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IndustryNet Blog

Goodbye NAFTA, hello USMCA. What the new trade deal means for U.S. manufacturers

Posted by IndustryNet on Thursday, October 4, 2018

100000280conveyorsThe U.S., Canada and Mexico have been embroiled in NAFTA negotiations for more than a year now, culminating in a new deal that was finally struck between the three nations on October 1st.

The new trilateral agreement promises increased wages, strengthened intellectual property, and expanded access to markets, while reducing the U.S. trade deficits. But what does it mean for the American manufacturer?

The new trade deal, officially termed the United States-Mexico-Canada Agreement (USMCA) is the result of sixteen months of heated negotiations between the three nations and is geared to replace the 23-year-old North American Free Trade Agreement (NAFTA) in the year 2020.

NAFTA has been the subject of much controversy, lauded by some economists and reviled by others. Largely accepted by U.S. presidents since the Clinton era, the current administration brought NAFTA back to the spotlight over the past year, proclaiming it a job killer that has allowed significant trade deficits to build up. Or, in short, “The worst trade deal ever signed”.

The prospect of a NAFTA overhaul inspired mixed reactions from the business community, with a number of industry associations and U.S. Senators expressing concerns that a NAFTA revamp could have serious consequences for companies that have relied on these trade partnerships for decades.

Given the business community’s reluctance to embrace a complete teardown of the deal, negotiators proceeded with a “do no harm” approach, focusing on modernizing the agreement and enhancing its more useful aspects, rather than building anew from scratch.

“Today, Canada and the United States reached an agreement, alongside Mexico, on a new, modernized trade agreement for the 21st Century: the United States-Mexico-Canada Agreement (USMCA),” said The United States Trade Representative Robert Lighthizer and Canadian Foreign Affairs Minister Chrystia Freeland in a joint statement. “USMCA will give our workers, farmers, ranchers and businesses a high-standard trade agreement that will result in freer markets, fairer trade and robust economic growth in our region. It will strengthen the middle class, and create good, well-paying jobs and new opportunities for the nearly half billion people who call North America home.”freight

The new bilateral agreement, the full text of which can be found here, is comprehensive and touches upon a number of issues such as labor, environment, regulatory practices, intellectual property, and government procurement.

The USMCA's impact on manufacturers, though limited to just a few specific industries, are outlined next.

USMCA's impact on U.S. manufacturing

Auto Industry

Most significant for U.S. manufacturers will be changes to the “rules of origin” provision. Currently, NAFTA requires 62.5% of materials needed for the manufacture of a given product be domestically sourced in order to avoid tariffs.

The USMCA raises that percentage to 75%. This will have a large impact on U.S. automakers and those industries that rely on international supply chains.

Additionally, the new deal requires 30% of a vehicle produced by the participating nations be made by workers earning at least $16/hour. That percentage increases to 40% in the year 2023.

It also includes provisions allowing workers in Mexico to unionize. This, of course, is intended to discourage American companies from relocating south of the border in order to access low-wage labor.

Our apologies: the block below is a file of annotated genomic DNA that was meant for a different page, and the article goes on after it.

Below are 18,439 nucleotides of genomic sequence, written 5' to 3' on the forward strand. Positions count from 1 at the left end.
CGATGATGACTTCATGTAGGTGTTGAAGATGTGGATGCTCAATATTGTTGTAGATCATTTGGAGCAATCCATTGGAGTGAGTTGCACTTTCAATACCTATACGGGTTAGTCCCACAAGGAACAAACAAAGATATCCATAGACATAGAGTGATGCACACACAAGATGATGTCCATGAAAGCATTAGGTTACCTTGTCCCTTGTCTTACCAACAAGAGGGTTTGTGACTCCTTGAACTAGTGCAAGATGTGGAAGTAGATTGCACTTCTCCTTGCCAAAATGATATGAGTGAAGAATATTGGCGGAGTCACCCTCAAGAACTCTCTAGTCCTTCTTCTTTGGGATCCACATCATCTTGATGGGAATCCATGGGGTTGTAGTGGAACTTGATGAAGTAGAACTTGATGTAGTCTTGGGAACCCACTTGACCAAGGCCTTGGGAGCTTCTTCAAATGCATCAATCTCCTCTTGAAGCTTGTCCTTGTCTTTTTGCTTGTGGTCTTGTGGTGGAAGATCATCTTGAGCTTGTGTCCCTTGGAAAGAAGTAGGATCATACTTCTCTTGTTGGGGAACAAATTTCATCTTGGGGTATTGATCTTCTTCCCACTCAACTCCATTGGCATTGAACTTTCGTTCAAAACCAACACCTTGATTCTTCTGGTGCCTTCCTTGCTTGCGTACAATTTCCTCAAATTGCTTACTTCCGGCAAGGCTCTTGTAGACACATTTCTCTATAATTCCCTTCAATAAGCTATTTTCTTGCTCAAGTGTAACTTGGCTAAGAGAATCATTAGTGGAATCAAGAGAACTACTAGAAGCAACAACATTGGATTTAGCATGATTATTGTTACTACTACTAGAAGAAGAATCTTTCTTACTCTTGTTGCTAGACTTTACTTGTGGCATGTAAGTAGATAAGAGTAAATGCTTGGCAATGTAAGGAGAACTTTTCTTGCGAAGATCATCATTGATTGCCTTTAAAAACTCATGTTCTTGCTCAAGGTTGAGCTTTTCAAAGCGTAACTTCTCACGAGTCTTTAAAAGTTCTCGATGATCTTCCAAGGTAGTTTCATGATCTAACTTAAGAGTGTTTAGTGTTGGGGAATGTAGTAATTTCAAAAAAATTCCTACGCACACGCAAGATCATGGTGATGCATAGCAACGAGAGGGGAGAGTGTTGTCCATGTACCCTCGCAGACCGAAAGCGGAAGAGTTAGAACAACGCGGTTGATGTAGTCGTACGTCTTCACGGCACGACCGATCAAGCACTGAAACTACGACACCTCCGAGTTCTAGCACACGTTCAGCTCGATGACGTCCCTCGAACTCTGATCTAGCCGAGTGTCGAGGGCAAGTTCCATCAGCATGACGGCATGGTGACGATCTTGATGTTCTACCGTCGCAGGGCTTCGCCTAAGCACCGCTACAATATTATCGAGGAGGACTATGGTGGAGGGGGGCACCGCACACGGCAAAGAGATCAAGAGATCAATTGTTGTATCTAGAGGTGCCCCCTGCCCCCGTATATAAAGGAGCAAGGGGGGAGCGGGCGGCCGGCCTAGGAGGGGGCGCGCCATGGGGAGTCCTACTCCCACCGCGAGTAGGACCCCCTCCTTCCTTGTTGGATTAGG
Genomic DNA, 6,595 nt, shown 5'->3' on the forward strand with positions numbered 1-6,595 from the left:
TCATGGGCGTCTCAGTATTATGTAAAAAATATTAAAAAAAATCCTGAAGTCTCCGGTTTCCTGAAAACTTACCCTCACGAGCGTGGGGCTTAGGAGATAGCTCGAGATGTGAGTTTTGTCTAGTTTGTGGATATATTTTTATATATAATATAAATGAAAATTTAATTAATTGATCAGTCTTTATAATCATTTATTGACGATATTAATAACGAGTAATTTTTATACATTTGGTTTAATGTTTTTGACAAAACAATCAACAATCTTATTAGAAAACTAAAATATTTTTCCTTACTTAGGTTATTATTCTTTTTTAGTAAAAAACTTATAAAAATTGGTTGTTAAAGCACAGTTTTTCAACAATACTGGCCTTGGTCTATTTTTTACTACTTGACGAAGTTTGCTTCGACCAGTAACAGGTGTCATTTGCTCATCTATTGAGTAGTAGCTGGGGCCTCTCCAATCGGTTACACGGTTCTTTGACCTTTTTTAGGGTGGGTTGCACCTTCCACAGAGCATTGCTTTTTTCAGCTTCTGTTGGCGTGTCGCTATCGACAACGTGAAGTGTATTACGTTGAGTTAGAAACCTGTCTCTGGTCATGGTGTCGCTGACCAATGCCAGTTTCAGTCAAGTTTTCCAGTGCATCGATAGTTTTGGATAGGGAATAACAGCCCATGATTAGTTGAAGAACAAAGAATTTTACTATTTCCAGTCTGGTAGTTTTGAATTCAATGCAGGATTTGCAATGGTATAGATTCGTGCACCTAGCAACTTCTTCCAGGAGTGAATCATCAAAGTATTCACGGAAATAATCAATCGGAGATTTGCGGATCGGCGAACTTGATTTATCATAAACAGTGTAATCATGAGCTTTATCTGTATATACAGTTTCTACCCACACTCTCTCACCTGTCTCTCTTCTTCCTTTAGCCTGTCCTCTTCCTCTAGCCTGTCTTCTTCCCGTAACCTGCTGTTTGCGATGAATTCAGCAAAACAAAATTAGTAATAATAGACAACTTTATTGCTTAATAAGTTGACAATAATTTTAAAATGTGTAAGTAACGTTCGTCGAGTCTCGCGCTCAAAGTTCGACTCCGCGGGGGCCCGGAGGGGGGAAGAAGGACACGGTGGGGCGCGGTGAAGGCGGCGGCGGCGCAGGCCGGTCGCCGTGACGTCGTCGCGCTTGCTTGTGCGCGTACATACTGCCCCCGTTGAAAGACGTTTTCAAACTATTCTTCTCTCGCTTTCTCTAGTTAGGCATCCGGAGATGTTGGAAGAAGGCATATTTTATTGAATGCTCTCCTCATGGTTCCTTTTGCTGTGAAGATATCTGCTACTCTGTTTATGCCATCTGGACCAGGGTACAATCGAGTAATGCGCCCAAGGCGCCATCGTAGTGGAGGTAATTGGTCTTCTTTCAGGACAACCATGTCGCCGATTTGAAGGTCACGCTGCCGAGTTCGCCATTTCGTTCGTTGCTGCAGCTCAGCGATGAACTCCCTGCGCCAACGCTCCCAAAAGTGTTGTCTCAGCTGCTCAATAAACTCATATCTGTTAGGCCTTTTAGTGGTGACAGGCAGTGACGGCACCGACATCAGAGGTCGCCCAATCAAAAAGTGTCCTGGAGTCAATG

Steel Industry

The U.S.’s new 25% tariff on imported steel remained a sticking point throughout negotiations, with Canadian officials requesting the tariff on Canadian steel be struck from the new deal.

What the two nations agreed to, ultimately, was a 60-day waiting period, essentially allowing them to go back to the negotiating table, treating the steel tariffs as a separate issue from USMCA. It remains to be seen whether or not the 25% duty will stick.
Textiles and Apparel

The textile industry was initially on deck for additional “rules of origin” stipulations, but ultimately these were struck down. Unlike the auto industry, U.S. textile and apparel companies should see no real change under the new deal.

Other features of USMCA

Other facets of the agreement include increased U.S. access to the Canadian dairy market and a much-needed updating of its intellectual property protections. Another interesting part of the deal is the U.S.’s right to impose a 25% emergency tariff on automobiles and automotive parts in the event of a national emergency.

elderly woman works on auto assembly lineWhat if the USMCA is a disaster?

Negotiators agreed on a “sunset clause” for USMCA, meaning a point at which the deal terminates. U.S. officials had initially proposed a five-year sunset clause, an idea that was struck down by Canada and Mexico.

Instead, the deal will wind down after sixteen years. This is different from NAFTA, which included no sunset clause.

What next?

Since the USMCA is not significantly different from what is already in place, the new deal is expected to pass Congress, though U.S. manufacturers are likely to begin planning for these policy changes in advance.

Once signed into law, the deal will go into effect in 2020.

As with the tariffs imposed on nearly half of Chinese imports to the U.S., changing trade policies have a significant impact on American businesses, with many now scrambling to reexamine their supply chains and search for domestic suppliers. Industrial marketplaces like IndustryNet help industrial buyers connect with suppliers and also provide a direct path for U.S manufacturers to increase their visibility among domestic industrial procurers.






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